Clothing for 3-season flatwater in an IK

-- Last Updated: Sep-01-09 5:44 AM EST --


My wife and I have been on a few guided and unguided kayak trips in sit-in and sit-on-top kayaks but we're definitely beginners. We recently purchased a used pair of tandem Helios inflatable kayaks for flatwater use on Northern California lakes, estuaries, and slow rivers. In some cases, we'll be bringing along the kids (3-5 yrs old).

I've been devouring information here and elsewhere about water temps, hypothermia, cold shock, and appropriate clothing, but at this point I think I'm just getting more confused.

We plan to kayak in weather ranging from mild to downright hot, but in some cases (like the upper end of Lake Natoma or many Sierra lakes) the water temperature could be quite cold (mid-50's to mid-60's). We're definitely the type to take it easy and stay relatively close to shore, and the IK's seem like they'll be relatively easy to re-board if necessary (we still need to test that theory, though).

Basically, we want to be dressed sufficiently for a brief unintended swim without baking in the California sun, and we're struggling to decide on some versatile "starter gear" without breaking the bank. (We all have appropriate PFD's).

Clothing we're looking at includes NRS hydroskin or similar "light" neoprene; 2-3mm farmer john/jane wetsuits; rashguards; and paddle tops. (Drysuits seem like overkill for our needs and budget, but feel free to correct me...)

Any suggestions for a few pieces that would work well to cover the range of 3-season conditions we're likely to see here?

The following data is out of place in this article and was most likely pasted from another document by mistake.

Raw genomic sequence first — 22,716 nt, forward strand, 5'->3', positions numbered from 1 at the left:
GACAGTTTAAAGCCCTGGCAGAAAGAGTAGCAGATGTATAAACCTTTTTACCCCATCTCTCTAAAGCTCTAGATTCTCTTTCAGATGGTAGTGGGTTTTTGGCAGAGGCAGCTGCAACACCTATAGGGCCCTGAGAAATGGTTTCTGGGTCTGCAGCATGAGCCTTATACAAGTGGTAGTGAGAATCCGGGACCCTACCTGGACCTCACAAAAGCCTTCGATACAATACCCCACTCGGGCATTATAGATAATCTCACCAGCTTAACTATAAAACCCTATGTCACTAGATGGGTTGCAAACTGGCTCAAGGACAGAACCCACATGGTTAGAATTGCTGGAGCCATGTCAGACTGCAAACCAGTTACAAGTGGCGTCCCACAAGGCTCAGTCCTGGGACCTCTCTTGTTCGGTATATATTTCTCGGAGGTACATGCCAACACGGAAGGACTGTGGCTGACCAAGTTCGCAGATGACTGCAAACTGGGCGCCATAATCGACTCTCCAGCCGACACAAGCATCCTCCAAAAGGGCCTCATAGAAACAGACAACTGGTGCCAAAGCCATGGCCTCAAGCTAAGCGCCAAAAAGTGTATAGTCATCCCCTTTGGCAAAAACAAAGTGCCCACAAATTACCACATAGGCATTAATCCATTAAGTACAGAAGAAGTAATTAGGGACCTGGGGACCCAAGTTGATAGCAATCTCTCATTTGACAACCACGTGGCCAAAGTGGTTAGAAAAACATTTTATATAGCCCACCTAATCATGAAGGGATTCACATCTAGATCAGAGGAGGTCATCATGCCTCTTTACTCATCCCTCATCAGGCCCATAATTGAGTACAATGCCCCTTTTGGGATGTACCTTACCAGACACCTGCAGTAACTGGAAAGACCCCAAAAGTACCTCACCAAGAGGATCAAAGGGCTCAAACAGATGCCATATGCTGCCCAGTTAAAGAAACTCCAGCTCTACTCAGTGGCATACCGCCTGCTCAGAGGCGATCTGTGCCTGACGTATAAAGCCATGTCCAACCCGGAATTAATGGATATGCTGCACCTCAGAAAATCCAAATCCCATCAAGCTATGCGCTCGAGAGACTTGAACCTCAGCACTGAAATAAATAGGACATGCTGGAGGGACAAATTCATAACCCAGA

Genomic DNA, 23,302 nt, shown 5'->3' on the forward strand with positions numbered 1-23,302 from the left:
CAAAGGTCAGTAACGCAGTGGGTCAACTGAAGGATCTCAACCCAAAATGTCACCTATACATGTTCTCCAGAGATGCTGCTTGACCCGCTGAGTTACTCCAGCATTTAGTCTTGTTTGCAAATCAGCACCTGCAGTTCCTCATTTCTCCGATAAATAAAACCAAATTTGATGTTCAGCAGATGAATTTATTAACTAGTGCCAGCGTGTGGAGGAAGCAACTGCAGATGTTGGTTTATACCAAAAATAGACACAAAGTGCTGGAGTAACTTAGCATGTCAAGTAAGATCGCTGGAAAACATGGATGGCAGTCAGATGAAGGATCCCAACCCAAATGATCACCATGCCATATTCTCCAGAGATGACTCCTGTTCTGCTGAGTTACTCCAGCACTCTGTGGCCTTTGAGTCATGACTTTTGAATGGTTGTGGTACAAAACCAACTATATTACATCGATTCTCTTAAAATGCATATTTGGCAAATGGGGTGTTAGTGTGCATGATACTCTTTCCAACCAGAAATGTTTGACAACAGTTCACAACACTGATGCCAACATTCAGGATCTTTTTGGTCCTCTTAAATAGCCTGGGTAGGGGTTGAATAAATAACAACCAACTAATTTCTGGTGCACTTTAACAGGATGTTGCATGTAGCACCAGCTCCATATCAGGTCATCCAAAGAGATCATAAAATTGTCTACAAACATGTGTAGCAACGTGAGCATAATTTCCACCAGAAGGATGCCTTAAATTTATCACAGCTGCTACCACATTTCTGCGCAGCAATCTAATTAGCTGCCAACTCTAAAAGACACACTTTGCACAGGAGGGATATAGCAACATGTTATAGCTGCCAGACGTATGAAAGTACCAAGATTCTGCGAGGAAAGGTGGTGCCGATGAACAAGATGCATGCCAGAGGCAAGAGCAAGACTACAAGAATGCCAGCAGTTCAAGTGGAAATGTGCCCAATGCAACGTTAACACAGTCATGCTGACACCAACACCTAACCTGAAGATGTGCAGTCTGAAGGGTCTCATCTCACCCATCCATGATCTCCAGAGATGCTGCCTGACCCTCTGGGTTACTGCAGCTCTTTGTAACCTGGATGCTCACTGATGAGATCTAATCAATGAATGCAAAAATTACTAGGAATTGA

Any specific suggestions for toddler/kids-wear?

- Jeff

for kids
We typically paddle in water that is mid-fifties to mid-sixties with our kids (age 3 and 6). They each have shorty wetsuits. I think the current ones are made by body glove. You should have no problem finding kids suits in a surf shop. We usually pay $30-45 for them new.

reentering your IK after capsize
Do test your inflatables to see how you’ll reenter. Pick a warm spot (swimming pool?) and see what you can do. I was surprised not to be able to reenter my Innova Sunny (?) after capsize. I don’t paddle it often but I like it and I’ve got to work out a way to get back in without flipping it. But that standard with all of our kayaks – we just have to learn how to self-rescue.

It sounds as if you’re taking a very careful approach, which is especially important with kids along. Paddling near shore with them is a good idea, I think.


rules of thumb

– Last Updated: Sep-01-09 11:20 AM EST –

The rule of thumb I use is based on water temperature. If water temperature is below 60, I am wearing a 3 mm farmer's john. Above 70, I am generally not worrying about it.

Between 60 and 70, I take into account other considerations, particularly air temps. I may do a farmer's john, something lighter (2 mm shorty, .5 mm mysterioso paddle shirt, etc), or possibly even no thermal protection.

If I get too hot wearing what I am wearing, I get wet to cool off.

I live in SF Bay, and mostly paddle salt water. Ocean doesn't drop below 50 for us even in middle of winter, so the 3 mm (with added layers of paddle shirts, polypro, etc. when needed) has worked for me. If you paddle in some of the snow melt creeks or lakes filled by snow melt, you could see temps below 50, which adds a new level of consideration.

Thank you all for the clothing advice and additional tips!

  • Jeff